It is well-settled law that a cause of action arises under federal law only when the plaintiff's well-pleaded complaint raises issues of federal law. See Louisville & Nashville Railroad v. Mottley, 211 U.S. 149, 29 S. Ct. 42, 53 L. Ed. 126 (1908). Federal preemption is ordinarily raised as a matter of defense, and therefore does not authorize removal to federal court. In Metropolitan Life Insurance Co. v. Taylor, 481 U.S. 58, 107 S. Ct. 1542, 95 L. Ed. 2d 55 (1987), however, the United States Supreme Court held that state law actions displaced by the civil enforcement provisions of ERISA can be characterized as claims arising under federal law. Therefore, such actions can properly be removed to federal court even though ERISA preemption does not appear on the face of the complaint.
A prerequisite to this exercise of jurisdiction, however, is that the state law claims actually be preempted by ERISA. The preemption provisions of ERISA are expansive:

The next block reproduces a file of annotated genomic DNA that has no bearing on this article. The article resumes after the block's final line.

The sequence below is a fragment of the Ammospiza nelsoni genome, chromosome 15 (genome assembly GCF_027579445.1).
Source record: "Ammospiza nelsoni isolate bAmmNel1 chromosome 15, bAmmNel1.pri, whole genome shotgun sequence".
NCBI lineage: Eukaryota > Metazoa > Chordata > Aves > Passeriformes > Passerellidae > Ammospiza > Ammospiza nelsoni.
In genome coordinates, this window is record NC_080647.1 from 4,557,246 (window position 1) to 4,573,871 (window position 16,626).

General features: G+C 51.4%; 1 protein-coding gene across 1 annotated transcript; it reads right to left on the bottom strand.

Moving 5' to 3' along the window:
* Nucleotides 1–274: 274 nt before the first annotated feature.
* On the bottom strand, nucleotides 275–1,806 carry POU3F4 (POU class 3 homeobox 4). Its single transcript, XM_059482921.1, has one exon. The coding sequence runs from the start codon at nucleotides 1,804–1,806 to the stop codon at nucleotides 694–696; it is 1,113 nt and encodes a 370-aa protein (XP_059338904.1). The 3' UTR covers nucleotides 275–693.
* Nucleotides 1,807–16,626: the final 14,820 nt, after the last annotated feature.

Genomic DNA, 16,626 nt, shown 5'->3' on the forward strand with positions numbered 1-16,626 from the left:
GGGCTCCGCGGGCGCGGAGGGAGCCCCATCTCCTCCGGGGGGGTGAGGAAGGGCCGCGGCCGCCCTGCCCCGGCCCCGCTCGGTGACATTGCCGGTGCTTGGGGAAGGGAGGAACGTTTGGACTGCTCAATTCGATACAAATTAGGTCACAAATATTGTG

Except as provided in subsection (b) of this section [the saving clause], the provisions of this chapter shall supersede any and all state laws insofar as they may now or hereafter relate to any employee benefit plan ..."
29 U.S.C. § 1144(a).
The purpose of this preemption clause is to "establish pension plan regulation as exclusively a federal concern." Alessi v. Raybestos-Manhattan, Inc., 451 U.S. 504, 523, 101 S. Ct. 1895, 1906, 68 L. Ed. 2d 402 (1981). In keeping with this broad purpose, the Supreme Court has held that a state law "relates to" an employee benefit plan "in the normal sense of the phrase, if it has a connection with or reference to such a plan." Metropolitan Life Insurance Co. v. Massachusetts, 471 U.S. 724, 105 S. Ct. 2380, 85 L. Ed. 2d 728 (1985).